In 'Dancing Barefoot', Jessica feels trapped by the expectations of others and by an obligation to family. Who hasn't ever felt that way? It's a story about letting go of what works--of the status quo--and risking it all for a dream.
At the root of all fiction is truth. 'Kiss Me Slowly' may be about diamond smuggling, but it's also about forgiving the past and second chances. 'Riptide' is born from my own experience with a stalker! Fiction, no matter the genre, often works as a vehicle to present real world problems in a way that isn't…well…boring or preachy. And, hey, if you can throw in sexy men and a heart stopping romance, then why not break free of those boundaries?
I enjoy writing stories that feel 'real' to me, as if I could meet these people in life and end up being friends with them. Romance novels, to me, are all about love triumphing over adversity—if that's "cookie cutter", well, so be it. I love a happy ending, especially when I've fallen head over heels for the characters.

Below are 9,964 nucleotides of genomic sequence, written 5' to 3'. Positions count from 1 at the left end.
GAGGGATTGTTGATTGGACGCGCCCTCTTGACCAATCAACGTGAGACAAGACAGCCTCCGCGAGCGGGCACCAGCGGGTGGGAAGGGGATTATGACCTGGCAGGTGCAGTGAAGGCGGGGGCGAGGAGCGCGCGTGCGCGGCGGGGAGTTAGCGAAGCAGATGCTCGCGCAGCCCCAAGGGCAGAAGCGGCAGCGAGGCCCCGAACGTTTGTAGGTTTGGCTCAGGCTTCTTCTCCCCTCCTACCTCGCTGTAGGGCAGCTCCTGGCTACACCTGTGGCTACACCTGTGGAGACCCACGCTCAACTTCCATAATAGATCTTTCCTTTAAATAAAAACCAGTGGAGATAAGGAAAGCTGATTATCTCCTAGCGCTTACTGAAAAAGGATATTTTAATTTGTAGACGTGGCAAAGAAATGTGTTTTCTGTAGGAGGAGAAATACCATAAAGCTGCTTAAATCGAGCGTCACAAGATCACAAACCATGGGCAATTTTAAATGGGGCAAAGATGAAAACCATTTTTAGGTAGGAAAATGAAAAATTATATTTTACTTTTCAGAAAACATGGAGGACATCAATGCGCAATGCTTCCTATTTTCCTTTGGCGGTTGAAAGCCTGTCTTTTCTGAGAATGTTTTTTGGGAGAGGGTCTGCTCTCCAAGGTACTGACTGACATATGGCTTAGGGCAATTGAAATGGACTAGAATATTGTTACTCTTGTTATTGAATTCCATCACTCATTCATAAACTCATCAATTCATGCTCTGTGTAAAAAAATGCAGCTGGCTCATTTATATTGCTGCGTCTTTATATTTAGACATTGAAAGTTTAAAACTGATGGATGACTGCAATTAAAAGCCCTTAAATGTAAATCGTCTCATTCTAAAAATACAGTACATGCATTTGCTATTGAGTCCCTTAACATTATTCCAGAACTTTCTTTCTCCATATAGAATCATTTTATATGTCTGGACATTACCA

An excerpt of 'Reckless Endangerment'…
An excerpt of 'Reckless Endangerment'…
“You’re a selfish bastard.” She shoved her hands through her hair and counted silently to twenty. “Say what you want, I don’t care because I’d rather fight with you than mourn you. I’d rather you hate me than feel nothing.”
“I do hate you.”
Blowing a strand of hair from her face, she grabbed the ouzo bottle, opened it and slammed cabinet doors looking for a glass.
“I know you’re lying,” she said.
“Get the hell out of here,” he yelled.
“Where are your goddamn glasses?” she asked between clenched teeth.
“How would I know? I’ve been here less than six hours.”
“Who needs a glass, right?” She took a long swig of the liquor. The alcohol burned her throat but felt damn good. She took another swig before meeting his gaze.
“Is that how you’re dealing with your guilt? Drinking it away?” he asked.
She held the bottle out toward him. “Want a taste?”
He looked at her through narrowed eyes, muscle working overtime in his jaw.
“C’mon, babe, look at it this way…maybe a taste will kill you,” she said.